One of the most common incorrect assumptions in real estate is that someone can be added to a deed. If one person owns a piece of real estate and wants to bring on another owner, this means that the current owner would give up their interest in the property to themselves and the other person. Both people would acquire their interest in the property at the same time in the chain of title. The chain of title in real estate has been established so that an interest in real estate cannot be valued by the amount of time an owner has been in possession of the real estate.Continue reading “Adding a Person to a Deed Using a Quit Claim Deed”
Affidavits and Re-recorded Real Property Documents in Utah
An error in a document can be corrected in one of three ways:
- By recording an affidavit.
- By re-recording the document.
- By recording a new document.
Removing a deceased joint tenant’s (or survivorship tenant’s) name from a real estate deed in Ohio is a fairly simple process. Once the beneficiary or co-tenant obtains an official copy of the decedent’s death certificate, he or she completes an affidavit of survivorship, and presents the information to the local agency responsible for maintaining land records. In Ohio, this is usually the county recorder or fiscal office. When properly completed and submitted for recording along with the copy of the death certificate and any other required documentation, the affidavit updates the ownership information for the property and preserves the chain of title (ownership history).Continue reading “Removing a Deceased Joint Tenant from an Ohio Real Estate Deed”
There are three basic ways for individuals to own real estate: sole ownership, jointly with others, and as tenants in common. The type of ownership determines the rights of the individuals on the deed to sell or will their interest in the property, and to dissolve the tenancy. In a joint tenancy, each owner has an undivided share in the benefits and obligations associated with owning the real property.Continue reading “Creating Joint Tenancy in a Real Estate Deed”
An easement is the certain right to use another person’s real property for a stated purpose without possessing it. An agreement of this type requires at least two parties. The creation of an easement is handled the same way as other documents of conveyance. Easements can also be written into a deed of conveyance, or may also be transferred with the deed. The three major types of easements are appurtenant easements, easements in gross, and prescriptive easements.Continue reading “The Different Types of Easement Deeds for Real Estate”
When an easement is terminated, the burdened property is no longer affected. When the party benefiting from the easement and the party subject to it agree to a release, the next step is to record a deed making the change official.Continue reading “Methods of Terminating an Easement (Real Estate)”
Like many western states, Arizona allows legally married couples to own real estate as community property, with or without rights of survivorship. The rules and definitions are set forth at Section 33-431 of the Arizona Revised Statutes. Under this form of ownership, both spouses hold undivided shares of the whole, and when one spouse dies, the survivor gains ownership of the whole property without the need for probate, and both halves receive a new tax basis equal to the fair market value as of the date of death. Otherwise, when one spouse dies, the community property is divided equally, with half going to the surviving spouse and half distributed as directed by the deceased spouse’s will. In case of divorce or annulment, the judge often determines equitable distribution of community property.Continue reading “Community Property with Right of Survivorship in Arizona”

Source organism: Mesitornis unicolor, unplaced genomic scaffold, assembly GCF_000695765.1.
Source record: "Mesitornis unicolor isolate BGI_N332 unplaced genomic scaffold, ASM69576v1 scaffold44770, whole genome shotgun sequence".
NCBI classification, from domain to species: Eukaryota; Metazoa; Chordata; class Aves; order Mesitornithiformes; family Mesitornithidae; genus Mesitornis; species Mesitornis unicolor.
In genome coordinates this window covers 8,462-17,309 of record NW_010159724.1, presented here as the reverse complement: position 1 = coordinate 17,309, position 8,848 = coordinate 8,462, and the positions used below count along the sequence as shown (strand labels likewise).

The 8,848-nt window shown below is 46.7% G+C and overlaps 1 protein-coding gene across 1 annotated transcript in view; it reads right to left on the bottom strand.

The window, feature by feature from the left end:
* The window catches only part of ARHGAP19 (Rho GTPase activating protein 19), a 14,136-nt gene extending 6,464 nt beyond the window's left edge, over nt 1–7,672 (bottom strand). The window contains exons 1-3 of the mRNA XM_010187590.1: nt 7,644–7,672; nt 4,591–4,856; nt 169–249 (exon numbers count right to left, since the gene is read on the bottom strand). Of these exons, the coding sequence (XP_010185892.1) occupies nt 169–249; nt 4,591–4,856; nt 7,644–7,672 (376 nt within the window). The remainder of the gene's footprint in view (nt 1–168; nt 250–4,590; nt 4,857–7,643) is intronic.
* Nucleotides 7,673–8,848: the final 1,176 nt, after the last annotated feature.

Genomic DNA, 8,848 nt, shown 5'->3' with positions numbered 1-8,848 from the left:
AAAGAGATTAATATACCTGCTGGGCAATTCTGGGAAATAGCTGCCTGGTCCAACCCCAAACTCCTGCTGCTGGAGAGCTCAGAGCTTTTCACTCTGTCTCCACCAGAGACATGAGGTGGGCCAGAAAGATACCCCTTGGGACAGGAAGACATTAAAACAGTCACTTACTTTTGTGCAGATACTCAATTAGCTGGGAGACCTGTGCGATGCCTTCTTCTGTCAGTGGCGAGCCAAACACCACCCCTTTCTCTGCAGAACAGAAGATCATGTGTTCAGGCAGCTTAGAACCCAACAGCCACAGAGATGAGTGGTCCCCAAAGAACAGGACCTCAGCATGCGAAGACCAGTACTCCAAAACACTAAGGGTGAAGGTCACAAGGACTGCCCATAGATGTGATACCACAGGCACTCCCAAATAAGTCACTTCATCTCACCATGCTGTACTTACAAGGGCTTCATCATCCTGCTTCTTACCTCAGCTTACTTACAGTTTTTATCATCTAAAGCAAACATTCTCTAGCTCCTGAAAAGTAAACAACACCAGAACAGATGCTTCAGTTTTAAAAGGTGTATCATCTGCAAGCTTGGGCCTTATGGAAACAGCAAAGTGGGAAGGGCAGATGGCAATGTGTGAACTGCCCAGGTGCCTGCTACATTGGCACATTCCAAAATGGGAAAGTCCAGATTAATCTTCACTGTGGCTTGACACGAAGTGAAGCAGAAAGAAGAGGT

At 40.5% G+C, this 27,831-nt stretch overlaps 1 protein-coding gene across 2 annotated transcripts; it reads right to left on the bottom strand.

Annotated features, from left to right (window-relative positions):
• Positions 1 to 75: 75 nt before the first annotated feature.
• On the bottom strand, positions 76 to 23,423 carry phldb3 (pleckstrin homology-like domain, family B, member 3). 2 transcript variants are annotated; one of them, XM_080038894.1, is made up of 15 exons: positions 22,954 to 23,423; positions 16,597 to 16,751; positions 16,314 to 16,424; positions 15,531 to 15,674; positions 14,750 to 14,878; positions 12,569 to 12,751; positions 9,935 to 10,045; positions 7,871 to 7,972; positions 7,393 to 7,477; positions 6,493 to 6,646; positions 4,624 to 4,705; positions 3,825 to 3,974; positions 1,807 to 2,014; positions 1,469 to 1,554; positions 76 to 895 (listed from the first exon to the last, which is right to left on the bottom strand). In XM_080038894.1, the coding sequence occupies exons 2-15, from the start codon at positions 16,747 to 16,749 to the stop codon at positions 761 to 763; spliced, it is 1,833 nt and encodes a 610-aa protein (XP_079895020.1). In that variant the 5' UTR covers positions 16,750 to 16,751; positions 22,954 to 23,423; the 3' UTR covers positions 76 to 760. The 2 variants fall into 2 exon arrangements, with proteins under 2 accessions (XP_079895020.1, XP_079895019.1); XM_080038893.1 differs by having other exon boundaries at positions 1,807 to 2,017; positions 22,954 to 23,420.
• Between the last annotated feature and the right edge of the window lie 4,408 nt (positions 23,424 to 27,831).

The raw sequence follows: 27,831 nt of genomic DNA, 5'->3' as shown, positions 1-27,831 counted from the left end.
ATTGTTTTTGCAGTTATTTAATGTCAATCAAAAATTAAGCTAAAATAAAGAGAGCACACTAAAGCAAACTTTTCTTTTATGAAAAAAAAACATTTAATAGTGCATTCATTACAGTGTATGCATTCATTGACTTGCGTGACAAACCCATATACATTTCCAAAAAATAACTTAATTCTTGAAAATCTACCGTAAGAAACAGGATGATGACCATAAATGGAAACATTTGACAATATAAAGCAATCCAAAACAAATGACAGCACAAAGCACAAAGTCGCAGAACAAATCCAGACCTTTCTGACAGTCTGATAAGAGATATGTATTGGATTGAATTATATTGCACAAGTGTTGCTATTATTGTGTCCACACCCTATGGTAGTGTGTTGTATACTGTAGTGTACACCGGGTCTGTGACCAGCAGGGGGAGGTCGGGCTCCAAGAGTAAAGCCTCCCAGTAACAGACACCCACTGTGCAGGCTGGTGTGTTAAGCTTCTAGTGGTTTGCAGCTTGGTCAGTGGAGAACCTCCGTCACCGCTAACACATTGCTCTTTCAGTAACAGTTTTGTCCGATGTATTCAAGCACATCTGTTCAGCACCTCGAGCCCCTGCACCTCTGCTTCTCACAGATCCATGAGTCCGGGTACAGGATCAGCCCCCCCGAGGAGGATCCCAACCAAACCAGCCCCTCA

Inability to get financing for a home does not always mean that someone does not have the financial means to pay for the home. This is also a way of extending credit to those who might not otherwise qualify for a loan. In fact, various housing advocacy organizations have used this as a way to help low-to-moderate income families achieve homeownership. In a contract for deed, there are no origination fees, application costs, or high closing costs. Rather than having third-party lenders financing the purchase of a home, the seller finances the purchase in a contract for deed.Continue reading “A Contract for Deed vs. Traditional Mortgage”
On January 1, 2012, the Illinois Residential Real Property Transfer on Death Instrument Act (755 ILCS 27) went into effect. With it, owners of residential real property in Illinois have a new choice for non-probate asset allocation—the transfer on death instrument (TODI).Continue reading “Illinois Transfer on Death Instrument for Real Estate”
A person submitting a deed for recordation to a county recorder’s office in Utah is required to also submit an attached Water Rights Addendum, as of July 1, 2011. This becomes part of the deed and is recorded along with it. The form for this is provided by the Utah Division of Water Rights (which is often referred to as the State Engineer’s Office). Deeds and other instruments affecting the title to water rights should be recorded with the county recorder in the county where the water is diverted. In the case of the water being used in a different county, the deed and attached addendum should also be recorded in that county.Continue reading “Understanding the Utah Water Rights Addendum”